How to Make a Drum Set

Have you ever contemplated building your drum set, but hesitated because you don’t know how and where to start? Learning how to make a drum set can help you save a few bucks. Instead of shelling out hundreds of dollars on a branded drum kit, you can build your drum set.

Moreover, there are crafty and practical musicians who feel that they can build their drum kit do so not just for the savings that they can get. These DIYers pursue a customized drum set to accomplish the sounds they never seem to produce when playing with an ordinary drum kit.

how to make drum set

Pros and Cons of a DIY Drum Set

There are many advantages of making a DIY drum set. One is that you are free to build anything that you want to. Unlike in decades past, drum modules and components are sold individually, so you will be able to create the drum set of your dreams. There are lots of online stores where you can buy drum spare parts, conversion sets, and individual parts such as trigger foams.

But there are also disadvantages. You need to have excellent manual skills so that you can put together a drum set. If you’re building an electronic drum set, then you should be good at electronics. If it’s an acoustic drum set that you would want to build, then you need to have basic carpentry skills.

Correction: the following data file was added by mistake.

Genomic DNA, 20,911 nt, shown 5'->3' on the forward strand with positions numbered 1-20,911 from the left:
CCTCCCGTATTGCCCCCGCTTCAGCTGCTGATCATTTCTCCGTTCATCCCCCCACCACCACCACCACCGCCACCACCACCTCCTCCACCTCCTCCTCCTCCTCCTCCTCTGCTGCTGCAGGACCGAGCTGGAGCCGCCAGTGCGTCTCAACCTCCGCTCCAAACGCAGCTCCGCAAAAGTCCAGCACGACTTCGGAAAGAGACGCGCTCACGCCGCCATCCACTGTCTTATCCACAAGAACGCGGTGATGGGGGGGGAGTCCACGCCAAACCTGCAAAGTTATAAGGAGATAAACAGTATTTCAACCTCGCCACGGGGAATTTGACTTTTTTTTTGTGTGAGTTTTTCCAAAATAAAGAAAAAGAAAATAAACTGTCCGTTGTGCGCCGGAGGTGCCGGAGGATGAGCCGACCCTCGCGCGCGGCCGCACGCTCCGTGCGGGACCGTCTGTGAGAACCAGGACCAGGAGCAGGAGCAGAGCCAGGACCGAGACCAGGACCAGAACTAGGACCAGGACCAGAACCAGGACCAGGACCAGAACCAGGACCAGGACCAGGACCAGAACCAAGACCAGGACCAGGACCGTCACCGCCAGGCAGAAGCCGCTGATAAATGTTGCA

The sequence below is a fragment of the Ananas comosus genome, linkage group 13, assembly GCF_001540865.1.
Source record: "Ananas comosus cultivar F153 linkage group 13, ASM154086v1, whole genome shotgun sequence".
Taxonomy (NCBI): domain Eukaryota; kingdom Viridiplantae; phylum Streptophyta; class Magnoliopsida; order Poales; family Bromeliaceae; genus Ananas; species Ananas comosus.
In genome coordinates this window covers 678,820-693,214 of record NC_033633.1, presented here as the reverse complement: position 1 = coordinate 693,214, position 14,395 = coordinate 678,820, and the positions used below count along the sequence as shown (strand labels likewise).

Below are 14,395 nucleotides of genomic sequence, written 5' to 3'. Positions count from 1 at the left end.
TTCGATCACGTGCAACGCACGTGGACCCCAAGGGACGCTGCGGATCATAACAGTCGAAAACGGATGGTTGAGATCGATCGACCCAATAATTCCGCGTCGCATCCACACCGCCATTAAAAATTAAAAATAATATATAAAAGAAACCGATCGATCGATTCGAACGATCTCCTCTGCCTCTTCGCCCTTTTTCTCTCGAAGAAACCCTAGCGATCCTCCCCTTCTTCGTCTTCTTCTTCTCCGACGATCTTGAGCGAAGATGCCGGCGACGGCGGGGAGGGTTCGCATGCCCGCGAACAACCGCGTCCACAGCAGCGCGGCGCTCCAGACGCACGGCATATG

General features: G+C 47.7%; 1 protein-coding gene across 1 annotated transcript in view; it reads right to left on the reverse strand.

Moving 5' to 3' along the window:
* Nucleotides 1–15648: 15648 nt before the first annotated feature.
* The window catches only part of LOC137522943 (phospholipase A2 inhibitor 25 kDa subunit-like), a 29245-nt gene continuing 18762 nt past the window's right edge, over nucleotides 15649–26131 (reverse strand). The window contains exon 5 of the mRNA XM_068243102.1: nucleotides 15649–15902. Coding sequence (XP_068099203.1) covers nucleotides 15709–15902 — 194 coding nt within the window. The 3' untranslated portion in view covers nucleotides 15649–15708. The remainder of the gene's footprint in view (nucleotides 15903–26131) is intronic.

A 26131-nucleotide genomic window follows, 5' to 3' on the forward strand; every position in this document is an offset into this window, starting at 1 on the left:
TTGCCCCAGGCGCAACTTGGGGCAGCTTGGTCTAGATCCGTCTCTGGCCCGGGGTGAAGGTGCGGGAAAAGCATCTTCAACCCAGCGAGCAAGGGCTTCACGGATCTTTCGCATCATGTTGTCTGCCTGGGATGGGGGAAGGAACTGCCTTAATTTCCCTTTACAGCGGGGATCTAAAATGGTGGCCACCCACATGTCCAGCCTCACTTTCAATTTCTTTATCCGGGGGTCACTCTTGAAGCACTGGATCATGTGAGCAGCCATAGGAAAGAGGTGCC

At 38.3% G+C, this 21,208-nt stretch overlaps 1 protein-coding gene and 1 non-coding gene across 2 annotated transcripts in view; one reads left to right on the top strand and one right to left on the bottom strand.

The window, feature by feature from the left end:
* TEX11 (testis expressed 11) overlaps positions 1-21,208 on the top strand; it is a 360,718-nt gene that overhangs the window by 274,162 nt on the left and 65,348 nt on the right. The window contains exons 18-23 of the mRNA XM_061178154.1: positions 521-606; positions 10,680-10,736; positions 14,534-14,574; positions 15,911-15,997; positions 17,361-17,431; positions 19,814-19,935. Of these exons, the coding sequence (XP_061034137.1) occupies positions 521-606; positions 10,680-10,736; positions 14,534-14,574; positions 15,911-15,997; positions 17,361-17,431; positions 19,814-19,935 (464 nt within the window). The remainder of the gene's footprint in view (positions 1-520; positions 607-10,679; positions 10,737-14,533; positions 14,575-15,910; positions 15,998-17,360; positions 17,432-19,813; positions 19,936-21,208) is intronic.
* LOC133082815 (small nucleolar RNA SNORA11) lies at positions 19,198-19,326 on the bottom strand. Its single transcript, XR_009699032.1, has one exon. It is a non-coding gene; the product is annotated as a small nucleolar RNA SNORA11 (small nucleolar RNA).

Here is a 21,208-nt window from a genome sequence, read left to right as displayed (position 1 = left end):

Another reason why a lot of drummers aren’t fond of building their drum sets is the time and effort that they will have to put into it. They’ll have to look for design, look for a workspace, and then spend time in building the drum. We haven’t even talked about the tons of patience that a builder needs to have, especially if it’s his first time to make a drum set.

Additionally, building your drums isn’t a cost-saving move especially when you take into consideration that there are specialized tools that you will have to invest in.

Drum Building Methods

There are several drum building methods, each with its pros and cons. These are ply, stave, segmented, steam bent, and solid.

The most commonly used method among big drum makers is the ply. It is economical as it requires the use of few special tools. Shells can also be turned out quickly and easily once the mold has been made. This drum building method is best suited for mass production, which explains why it is the preferred method of drum manufacturers.

For custom builders, the stave drum is the most commonly preferred method. In this approach, wood pieces with beveled edges are arranged to form a circle. Stave drums are built like a barrel. The method is best suited for creating thick shells.   But the problem with this method is that it is very costly as wood is more expensive than ply.